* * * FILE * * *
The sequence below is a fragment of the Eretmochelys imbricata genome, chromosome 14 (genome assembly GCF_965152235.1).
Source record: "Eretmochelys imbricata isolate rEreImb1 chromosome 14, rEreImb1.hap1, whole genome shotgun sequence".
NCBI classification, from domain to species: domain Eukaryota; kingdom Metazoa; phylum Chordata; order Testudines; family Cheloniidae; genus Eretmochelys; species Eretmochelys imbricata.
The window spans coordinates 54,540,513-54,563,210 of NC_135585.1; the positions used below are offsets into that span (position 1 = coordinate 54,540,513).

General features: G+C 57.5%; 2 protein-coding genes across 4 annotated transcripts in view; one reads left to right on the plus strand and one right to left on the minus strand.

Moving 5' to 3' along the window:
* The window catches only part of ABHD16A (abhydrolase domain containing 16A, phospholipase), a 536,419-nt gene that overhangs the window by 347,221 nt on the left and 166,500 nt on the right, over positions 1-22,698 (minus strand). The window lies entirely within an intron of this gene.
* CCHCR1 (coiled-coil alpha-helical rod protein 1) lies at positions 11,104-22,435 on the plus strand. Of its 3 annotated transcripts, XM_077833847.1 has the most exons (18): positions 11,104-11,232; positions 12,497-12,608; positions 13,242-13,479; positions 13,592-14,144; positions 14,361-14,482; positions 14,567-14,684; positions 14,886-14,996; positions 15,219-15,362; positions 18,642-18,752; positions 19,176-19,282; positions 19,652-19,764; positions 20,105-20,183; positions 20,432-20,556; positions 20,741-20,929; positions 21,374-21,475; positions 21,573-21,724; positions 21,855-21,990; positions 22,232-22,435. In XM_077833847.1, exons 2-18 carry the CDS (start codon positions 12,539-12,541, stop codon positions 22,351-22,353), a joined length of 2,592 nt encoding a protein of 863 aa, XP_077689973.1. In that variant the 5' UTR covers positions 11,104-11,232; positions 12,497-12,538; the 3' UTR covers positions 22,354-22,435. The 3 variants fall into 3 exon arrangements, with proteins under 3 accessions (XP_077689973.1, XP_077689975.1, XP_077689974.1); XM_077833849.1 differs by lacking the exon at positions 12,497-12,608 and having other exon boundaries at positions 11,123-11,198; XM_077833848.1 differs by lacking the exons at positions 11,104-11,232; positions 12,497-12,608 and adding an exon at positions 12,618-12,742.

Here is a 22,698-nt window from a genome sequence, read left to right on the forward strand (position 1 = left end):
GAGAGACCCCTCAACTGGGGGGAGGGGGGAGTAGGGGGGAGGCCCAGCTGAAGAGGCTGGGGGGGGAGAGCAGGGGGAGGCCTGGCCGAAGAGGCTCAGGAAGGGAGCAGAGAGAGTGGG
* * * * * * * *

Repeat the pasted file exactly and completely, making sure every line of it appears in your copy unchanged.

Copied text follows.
The sequence below is a fragment of the Eretmochelys imbricata genome, chromosome 14 (genome assembly GCF_965152235.1).
Source record: "Eretmochelys imbricata isolate rEreImb1 chromosome 14, rEreImb1.hap1, whole genome shotgun sequence".
NCBI classification, from domain to species: domain Eukaryota; kingdom Metazoa; phylum Chordata; order Testudines; family Cheloniidae; genus Eretmochelys; species Eretmochelys imbricata.
The window spans coordinates 54,540,513-54,563,210 of NC_135585.1; the positions used below are offsets into that span (position 1 = coordinate 54,540,513).

General features: G+C 57.5%; 2 protein-coding genes across 4 annotated transcripts in view; one reads left to right on the plus strand and one right to left on the minus strand.

Moving 5' to 3' along the window:
* The window catches only part of ABHD16A (abhydrolase domain containing 16A, phospholipase), a 536,419-nt gene that overhangs the window by 347,221 nt on the left and 166,500 nt on the right, over positions 1-22,698 (minus strand). The window lies entirely within an intron of this gene.
* CCHCR1 (coiled-coil alpha-helical rod protein 1) lies at positions 11,104-22,435 on the plus strand. Of its 3 annotated transcripts, XM_077833847.1 has the most exons (18): positions 11,104-11,232; positions 12,497-12,608; positions 13,242-13,479; positions 13,592-14,144; positions 14,361-14,482; positions 14,567-14,684; positions 14,886-14,996; positions 15,219-15,362; positions 18,642-18,752; positions 19,176-19,282; positions 19,652-19,764; positions 20,105-20,183; positions 20,432-20,556; positions 20,741-20,929; positions 21,374-21,475; positions 21,573-21,724; positions 21,855-21,990; positions 22,232-22,435. In XM_077833847.1, exons 2-18 carry the CDS (start codon positions 12,539-12,541, stop codon positions 22,351-22,353), a joined length of 2,592 nt encoding a protein of 863 aa, XP_077689973.1. In that variant the 5' UTR covers positions 11,104-11,232; positions 12,497-12,538; the 3' UTR covers positions 22,354-22,435. The 3 variants fall into 3 exon arrangements, with proteins under 3 accessions (XP_077689973.1, XP_077689975.1, XP_077689974.1); XM_077833849.1 differs by lacking the exon at positions 12,497-12,608 and having other exon boundaries at positions 11,123-11,198; XM_077833848.1 differs by lacking the exons at positions 11,104-11,232; positions 12,497-12,608 and adding an exon at positions 12,618-12,742.

Here is a 22,698-nt window from a genome sequence, read left to right on the forward strand (position 1 = left end):
GAGAGACCCCTCAACTGGGGGGAGGGGGGAGTAGGGGGGAGGCCCAGCTGAAGAGGCTGGGGGGGGAGAGCAGGGGGAGGCCTGGCCGAAGAGGCTCAGGAAGGGAGCAGAGAGAGTGGG